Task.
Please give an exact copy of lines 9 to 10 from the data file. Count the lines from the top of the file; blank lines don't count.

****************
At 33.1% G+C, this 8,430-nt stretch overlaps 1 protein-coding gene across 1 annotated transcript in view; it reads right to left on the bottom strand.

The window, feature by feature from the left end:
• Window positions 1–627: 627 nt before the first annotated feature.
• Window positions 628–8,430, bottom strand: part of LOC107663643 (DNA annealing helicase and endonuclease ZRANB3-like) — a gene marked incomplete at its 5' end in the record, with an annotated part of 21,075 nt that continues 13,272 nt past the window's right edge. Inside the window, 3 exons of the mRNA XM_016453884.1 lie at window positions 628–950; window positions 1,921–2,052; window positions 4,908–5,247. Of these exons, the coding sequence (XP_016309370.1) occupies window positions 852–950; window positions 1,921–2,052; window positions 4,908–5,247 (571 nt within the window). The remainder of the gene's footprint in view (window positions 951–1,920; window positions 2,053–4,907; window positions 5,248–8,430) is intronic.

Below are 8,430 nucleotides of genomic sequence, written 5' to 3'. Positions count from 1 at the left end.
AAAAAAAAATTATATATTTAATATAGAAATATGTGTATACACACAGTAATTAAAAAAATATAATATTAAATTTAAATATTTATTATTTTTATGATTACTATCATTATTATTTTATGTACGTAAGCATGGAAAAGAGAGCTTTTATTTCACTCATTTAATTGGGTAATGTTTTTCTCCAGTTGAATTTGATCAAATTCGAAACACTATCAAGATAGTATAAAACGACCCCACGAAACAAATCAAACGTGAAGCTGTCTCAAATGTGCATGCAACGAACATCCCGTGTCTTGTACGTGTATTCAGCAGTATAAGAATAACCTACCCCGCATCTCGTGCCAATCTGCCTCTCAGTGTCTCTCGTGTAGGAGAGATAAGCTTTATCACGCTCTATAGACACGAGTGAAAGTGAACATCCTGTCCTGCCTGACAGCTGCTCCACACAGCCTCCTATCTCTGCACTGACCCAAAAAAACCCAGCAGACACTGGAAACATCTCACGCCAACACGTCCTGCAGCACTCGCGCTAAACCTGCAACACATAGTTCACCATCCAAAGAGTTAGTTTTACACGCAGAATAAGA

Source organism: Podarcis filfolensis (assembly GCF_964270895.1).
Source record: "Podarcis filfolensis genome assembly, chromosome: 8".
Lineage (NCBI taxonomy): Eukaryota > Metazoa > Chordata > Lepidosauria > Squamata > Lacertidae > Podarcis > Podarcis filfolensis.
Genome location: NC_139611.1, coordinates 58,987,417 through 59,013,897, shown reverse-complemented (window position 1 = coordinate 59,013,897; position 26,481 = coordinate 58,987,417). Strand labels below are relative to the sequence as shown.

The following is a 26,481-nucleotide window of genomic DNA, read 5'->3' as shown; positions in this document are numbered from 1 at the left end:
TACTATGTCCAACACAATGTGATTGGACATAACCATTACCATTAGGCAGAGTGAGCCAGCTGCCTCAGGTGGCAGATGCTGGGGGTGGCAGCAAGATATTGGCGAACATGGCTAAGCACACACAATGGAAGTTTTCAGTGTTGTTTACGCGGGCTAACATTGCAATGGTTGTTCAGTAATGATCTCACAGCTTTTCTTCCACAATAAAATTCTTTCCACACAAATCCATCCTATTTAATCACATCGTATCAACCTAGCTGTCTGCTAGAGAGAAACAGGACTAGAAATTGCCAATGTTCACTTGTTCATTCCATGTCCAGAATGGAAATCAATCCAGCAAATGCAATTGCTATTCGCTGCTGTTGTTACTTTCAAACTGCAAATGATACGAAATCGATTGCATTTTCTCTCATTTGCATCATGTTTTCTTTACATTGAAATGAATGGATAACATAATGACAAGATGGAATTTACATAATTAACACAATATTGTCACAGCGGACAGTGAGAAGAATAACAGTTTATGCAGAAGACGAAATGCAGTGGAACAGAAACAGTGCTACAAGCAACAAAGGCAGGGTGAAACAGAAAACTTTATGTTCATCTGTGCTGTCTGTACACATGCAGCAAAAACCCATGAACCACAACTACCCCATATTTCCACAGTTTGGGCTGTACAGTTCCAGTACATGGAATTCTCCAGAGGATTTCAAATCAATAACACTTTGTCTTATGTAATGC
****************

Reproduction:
Lineage (NCBI taxonomy): Eukaryota > Metazoa > Chordata > Lepidosauria > Squamata > Lacertidae > Podarcis > Podarcis filfolensis.
Genome location: NC_139611.1, coordinates 58,987,417 through 59,013,897, shown reverse-complemented (window position 1 = coordinate 59,013,897; position 26,481 = coordinate 58,987,417). Strand labels below are relative to the sequence as shown.